Thursday 30 October 2014

Celebrating a poetry picture book with Janeen Brian

I love these guest posts.  there's nothing more magical than enjoying and helping to spread the word about children's poetry and today I have Janeen Brian with her new picture book of poems called:
'Our Village in the Sky', illustrated by Anne Spudvilas, published by Allen and Unwin.

So I posed some questions for Janeen after reading her book.  What ground breaking work- a picture book in poems exploring the everyday world of children in another country.

Were the poems based on real life observation?

They certainly were. I lived with a family for a month in a remote village situated in the region of Spiti. It lies in a valley within the rugged, Indian Himalayan mountains with its scree slopes and astonishingly deep gorges and adjoins Tibet. With language being a barrier, I spent a lot of time observing the local children and their lives.

How important is it to give action and details in your poetry?
 When I first began writing poetry, I was like every other ‘newbie’ where I thought a generalisation or a bland, all-encompassing comment was sufficient or even good. After all, I was just learning to express myself, and attempting to feel comfortable writing poetry, which had never really been a big part of my school or home life.  It took years before I discovered that poems only resonate when readers or listeners can picture an image or relate to a mood or emotion. You can’t picture or relate to a generalisation. And a poem needs to move, either with active events, or words that suggest movement and energy.

Why did you choose this location in the world to write about?

It was part of a writing trip I was on, travelling with an artist friend.

There’s an audio link to the book inside. Is this innovative or intrinsically tied with the nature of poetry?

What a great question! Firstly, it was an innovative suggestion from the wonderful publisher at Allen & Unwin, and I was thrilled about it. By clicking onto the website or accessing the QR code, anyone can listen to the poems being read by two child narrators, a boy and a girl. It’s a great way for children to read along with the narration. Or for children who simply want to look at the pictures or the words, and listen to the poems. I think it could also help reluctant readers, because they can both hear and see the words at the same time.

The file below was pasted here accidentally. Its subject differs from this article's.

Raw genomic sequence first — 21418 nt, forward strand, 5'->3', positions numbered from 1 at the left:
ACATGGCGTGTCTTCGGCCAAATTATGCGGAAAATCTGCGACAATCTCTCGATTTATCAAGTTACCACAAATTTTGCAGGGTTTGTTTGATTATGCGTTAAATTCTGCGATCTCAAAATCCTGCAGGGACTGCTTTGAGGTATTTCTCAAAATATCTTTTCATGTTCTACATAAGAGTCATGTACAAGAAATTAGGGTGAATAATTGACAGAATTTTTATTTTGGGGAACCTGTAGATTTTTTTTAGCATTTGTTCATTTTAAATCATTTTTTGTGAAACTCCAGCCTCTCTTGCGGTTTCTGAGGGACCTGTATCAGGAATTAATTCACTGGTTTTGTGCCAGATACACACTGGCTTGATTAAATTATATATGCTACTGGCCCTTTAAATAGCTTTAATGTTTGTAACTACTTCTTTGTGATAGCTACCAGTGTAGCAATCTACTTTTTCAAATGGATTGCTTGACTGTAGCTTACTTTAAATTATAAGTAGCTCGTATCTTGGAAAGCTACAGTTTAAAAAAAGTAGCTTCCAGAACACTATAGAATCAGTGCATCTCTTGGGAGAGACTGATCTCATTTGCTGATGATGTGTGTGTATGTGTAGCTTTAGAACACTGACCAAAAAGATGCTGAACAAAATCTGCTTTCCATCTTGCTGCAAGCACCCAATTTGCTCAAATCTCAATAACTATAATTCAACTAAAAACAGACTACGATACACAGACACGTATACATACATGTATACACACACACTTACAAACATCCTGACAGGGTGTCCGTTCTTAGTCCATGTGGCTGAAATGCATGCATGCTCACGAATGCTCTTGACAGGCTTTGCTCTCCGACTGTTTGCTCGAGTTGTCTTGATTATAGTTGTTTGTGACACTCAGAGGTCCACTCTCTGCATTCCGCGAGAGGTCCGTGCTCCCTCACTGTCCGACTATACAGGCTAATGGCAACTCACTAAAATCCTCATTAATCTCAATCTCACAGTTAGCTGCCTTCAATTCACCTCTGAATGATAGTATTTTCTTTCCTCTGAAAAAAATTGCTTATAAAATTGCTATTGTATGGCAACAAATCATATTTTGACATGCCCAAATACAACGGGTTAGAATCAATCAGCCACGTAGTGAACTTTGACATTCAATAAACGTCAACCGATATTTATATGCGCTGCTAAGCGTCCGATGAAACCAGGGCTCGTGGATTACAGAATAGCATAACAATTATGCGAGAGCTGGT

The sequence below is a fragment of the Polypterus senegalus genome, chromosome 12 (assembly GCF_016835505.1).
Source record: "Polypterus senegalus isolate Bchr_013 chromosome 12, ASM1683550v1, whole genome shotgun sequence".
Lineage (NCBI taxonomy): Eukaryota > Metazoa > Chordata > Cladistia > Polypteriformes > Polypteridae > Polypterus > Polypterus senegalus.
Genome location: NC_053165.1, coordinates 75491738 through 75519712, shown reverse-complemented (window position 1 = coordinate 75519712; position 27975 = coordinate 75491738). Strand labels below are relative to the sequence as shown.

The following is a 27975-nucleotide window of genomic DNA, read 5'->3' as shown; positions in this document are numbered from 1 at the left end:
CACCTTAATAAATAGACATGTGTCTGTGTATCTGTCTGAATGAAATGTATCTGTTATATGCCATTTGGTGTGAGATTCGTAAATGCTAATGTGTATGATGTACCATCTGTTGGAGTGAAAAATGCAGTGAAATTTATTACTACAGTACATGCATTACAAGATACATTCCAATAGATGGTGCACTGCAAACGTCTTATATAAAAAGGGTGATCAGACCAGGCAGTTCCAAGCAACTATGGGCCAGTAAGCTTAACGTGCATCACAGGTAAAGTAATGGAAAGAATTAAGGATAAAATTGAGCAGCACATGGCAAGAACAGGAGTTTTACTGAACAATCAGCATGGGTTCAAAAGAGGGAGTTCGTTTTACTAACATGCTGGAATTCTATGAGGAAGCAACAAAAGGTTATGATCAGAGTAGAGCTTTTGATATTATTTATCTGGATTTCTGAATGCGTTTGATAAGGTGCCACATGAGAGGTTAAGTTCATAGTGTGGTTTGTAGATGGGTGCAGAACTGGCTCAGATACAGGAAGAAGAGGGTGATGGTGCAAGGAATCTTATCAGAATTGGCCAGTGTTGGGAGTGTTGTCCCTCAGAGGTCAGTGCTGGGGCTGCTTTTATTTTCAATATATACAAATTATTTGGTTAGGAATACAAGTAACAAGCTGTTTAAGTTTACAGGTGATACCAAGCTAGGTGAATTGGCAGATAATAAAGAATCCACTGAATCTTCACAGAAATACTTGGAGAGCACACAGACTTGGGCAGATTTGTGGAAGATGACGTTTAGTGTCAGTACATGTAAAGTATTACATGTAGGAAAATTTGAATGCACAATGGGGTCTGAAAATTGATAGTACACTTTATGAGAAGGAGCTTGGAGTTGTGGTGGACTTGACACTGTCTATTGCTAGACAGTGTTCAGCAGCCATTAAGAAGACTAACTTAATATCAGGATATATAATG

The second great reason is, of course, that poetry is meant to be read aloud. It’s word music. It’s wonderful to hear words and language coming together in poetry form, in a concentrated, pared-down style that often shortcuts to the emotions. Often a feeling, image, memory or phrase stays with you long after the book is closed and the words are hushed. 

Janeen, you have always written poetry, so how did the idea for this picture book of specific poems come about?

My poetry writing varies from free verse to humorous verse, often done in rhyme. I’ve written, and had hundreds of individual poems in both genres published in anthologies, children’s magazines or they’ve been the basis of picture books. I spent a lot of time in the village, observing, photographing and jotting down notes. At the time I had no firm idea what I would do with such material, but later I decided I wanted to compile a set of poems depicting the play and the responsibilities of village children living in a remote village, which was so different to our Western style of life. Several publishers were keen, but it was only when the illustrator, Anne Spudvilas took some sketches and my poems to Allen & Unwin, that it was accepted. It was a long wait, but well worth it.

What do you hope will be the outcome in terms of readership and ideas/pictures conveyed in your book?

The poems are simple, easy to read and can be read independently of the wonderful, evocative illustrations, but I believe, in this instance, they help support each other. They are deliberately understated but they are honest observations, with my own imagination thrown in. I hope the readers or listeners will enjoy the language and anecdotal imagery that hopefully highlights the lives of children of another culture. Perhaps they might like to try writing poems based on observations themselves.

Thanks Lorraine, for these interesting questions!

And thanks Janeen for providing that inside information about writing a book that we eagerly seek.
If you'd like to purchase a copy for yourself here's the link.